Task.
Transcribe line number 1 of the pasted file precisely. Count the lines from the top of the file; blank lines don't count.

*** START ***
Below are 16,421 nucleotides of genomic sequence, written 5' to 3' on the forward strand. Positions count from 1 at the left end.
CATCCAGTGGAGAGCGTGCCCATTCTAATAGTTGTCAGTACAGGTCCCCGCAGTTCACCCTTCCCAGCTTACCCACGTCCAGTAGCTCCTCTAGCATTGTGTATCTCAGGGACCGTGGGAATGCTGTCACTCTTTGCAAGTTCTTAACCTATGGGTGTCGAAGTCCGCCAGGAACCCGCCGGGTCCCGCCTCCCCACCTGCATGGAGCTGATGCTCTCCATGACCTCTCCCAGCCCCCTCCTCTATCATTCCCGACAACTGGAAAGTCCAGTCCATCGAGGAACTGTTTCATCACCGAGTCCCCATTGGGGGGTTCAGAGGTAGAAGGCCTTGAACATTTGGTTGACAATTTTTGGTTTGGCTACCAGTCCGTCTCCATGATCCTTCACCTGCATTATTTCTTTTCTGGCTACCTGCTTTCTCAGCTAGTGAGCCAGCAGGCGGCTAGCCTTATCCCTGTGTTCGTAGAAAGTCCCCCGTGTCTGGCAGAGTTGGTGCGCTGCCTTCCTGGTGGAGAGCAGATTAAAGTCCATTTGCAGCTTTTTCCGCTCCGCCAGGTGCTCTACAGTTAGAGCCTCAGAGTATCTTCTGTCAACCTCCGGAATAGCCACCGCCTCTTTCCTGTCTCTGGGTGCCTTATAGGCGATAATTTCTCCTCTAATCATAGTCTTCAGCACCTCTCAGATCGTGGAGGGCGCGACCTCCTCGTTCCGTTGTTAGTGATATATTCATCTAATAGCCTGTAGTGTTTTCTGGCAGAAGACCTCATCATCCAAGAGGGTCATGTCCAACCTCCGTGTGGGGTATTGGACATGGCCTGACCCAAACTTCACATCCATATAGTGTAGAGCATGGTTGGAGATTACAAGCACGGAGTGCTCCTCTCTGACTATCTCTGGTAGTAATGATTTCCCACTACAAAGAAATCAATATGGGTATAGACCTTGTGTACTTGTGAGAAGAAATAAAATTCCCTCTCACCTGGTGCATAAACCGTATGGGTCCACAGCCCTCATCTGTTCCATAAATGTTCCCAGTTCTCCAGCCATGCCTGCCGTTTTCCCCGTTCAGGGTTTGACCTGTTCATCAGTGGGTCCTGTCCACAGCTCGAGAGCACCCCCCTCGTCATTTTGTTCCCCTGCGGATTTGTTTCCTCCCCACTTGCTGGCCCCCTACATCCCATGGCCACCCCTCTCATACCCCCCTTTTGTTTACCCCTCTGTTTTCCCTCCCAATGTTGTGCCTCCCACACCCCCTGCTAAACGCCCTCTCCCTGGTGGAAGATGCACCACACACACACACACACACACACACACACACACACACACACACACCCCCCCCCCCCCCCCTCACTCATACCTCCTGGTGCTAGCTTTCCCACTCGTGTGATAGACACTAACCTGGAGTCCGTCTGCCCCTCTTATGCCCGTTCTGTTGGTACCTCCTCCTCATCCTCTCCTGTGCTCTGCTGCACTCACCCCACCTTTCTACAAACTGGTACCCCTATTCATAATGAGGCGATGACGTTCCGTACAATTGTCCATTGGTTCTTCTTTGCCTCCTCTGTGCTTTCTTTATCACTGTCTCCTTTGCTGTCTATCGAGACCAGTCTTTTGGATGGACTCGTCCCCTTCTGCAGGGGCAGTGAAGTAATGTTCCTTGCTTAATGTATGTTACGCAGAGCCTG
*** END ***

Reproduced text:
Below are 16,421 nucleotides of genomic sequence, written 5' to 3' on the forward strand. Positions count from 1 at the left end.